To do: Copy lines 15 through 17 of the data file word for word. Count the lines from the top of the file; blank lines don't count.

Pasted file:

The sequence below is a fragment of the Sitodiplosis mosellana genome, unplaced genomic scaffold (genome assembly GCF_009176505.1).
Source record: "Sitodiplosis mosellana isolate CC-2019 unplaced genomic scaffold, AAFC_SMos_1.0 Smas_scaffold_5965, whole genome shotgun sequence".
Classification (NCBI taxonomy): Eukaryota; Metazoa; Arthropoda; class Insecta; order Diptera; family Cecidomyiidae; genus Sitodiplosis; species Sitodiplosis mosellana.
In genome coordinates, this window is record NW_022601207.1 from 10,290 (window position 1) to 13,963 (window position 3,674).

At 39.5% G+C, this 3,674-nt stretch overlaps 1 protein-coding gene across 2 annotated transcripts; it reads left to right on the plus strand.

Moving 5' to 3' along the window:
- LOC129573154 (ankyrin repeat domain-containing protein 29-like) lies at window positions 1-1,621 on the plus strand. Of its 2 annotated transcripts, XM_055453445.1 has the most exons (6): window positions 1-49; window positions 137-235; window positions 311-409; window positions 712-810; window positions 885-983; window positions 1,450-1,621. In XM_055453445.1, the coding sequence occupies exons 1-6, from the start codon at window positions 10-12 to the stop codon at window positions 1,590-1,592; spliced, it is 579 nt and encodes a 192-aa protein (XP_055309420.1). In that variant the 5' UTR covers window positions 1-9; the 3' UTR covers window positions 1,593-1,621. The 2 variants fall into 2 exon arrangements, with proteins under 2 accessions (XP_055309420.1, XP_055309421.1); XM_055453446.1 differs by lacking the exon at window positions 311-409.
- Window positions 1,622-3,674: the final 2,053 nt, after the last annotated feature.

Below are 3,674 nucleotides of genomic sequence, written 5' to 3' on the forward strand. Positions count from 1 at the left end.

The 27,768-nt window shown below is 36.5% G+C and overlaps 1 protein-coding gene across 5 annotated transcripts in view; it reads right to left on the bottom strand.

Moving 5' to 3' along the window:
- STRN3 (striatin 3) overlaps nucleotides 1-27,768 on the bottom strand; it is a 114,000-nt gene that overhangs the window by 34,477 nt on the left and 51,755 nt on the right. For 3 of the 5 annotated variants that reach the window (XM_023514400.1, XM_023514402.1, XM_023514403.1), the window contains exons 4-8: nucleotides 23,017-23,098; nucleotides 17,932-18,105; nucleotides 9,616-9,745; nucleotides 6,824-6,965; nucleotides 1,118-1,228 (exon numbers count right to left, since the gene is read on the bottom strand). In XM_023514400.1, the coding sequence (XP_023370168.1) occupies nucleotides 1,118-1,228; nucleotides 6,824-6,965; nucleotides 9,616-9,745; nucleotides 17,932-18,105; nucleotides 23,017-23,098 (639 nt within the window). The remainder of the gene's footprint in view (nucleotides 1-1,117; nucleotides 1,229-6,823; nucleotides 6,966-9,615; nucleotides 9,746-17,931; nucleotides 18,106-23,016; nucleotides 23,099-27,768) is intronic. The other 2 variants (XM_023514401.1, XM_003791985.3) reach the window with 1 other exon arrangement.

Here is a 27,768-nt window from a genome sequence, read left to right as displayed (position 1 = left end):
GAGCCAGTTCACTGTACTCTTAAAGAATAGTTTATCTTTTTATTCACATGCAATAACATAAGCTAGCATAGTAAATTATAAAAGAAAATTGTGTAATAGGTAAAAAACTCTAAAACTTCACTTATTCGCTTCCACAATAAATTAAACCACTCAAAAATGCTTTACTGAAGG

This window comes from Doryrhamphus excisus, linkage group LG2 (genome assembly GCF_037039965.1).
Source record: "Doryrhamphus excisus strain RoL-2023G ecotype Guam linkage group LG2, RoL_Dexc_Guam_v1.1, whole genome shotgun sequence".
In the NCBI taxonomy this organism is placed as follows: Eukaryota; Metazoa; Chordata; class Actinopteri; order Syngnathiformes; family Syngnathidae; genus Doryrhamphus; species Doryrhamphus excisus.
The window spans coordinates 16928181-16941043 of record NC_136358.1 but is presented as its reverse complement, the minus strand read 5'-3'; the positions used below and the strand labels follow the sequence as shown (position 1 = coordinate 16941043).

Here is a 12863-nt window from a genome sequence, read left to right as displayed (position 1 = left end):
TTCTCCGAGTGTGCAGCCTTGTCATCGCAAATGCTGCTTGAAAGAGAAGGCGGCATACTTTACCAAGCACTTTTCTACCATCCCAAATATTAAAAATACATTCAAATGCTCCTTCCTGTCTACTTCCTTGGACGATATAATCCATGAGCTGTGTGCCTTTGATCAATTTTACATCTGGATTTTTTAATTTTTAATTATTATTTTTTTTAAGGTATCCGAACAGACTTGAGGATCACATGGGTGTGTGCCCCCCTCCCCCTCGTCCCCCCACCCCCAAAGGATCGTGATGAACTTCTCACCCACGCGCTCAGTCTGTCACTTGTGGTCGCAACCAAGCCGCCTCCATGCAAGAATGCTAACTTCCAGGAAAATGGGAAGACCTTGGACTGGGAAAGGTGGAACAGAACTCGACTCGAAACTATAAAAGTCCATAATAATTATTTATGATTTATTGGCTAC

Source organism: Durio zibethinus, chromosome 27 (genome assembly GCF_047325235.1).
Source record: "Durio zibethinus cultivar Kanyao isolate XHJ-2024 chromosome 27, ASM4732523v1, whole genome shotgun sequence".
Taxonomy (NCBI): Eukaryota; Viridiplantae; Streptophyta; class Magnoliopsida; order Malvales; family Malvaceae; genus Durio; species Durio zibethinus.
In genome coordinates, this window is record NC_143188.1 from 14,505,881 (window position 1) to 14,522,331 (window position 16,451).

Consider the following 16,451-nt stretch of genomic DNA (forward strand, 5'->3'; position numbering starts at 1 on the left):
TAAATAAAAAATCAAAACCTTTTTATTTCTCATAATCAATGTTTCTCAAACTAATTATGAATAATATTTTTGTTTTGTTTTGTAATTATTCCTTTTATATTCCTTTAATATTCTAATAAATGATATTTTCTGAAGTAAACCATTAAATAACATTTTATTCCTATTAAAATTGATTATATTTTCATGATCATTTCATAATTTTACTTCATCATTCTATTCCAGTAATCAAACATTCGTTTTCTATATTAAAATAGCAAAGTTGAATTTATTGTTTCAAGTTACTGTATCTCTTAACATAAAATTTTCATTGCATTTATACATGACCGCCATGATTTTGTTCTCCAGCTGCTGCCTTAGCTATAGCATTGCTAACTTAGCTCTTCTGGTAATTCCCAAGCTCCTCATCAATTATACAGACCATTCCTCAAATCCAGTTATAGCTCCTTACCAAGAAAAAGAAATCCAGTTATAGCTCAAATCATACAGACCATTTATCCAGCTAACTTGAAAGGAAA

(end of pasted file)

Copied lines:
This window comes from Doryrhamphus excisus, linkage group LG2 (genome assembly GCF_037039965.1).
Source record: "Doryrhamphus excisus strain RoL-2023G ecotype Guam linkage group LG2, RoL_Dexc_Guam_v1.1, whole genome shotgun sequence".
In the NCBI taxonomy this organism is placed as follows: Eukaryota; Metazoa; Chordata; class Actinopteri; order Syngnathiformes; family Syngnathidae; genus Doryrhamphus; species Doryrhamphus excisus.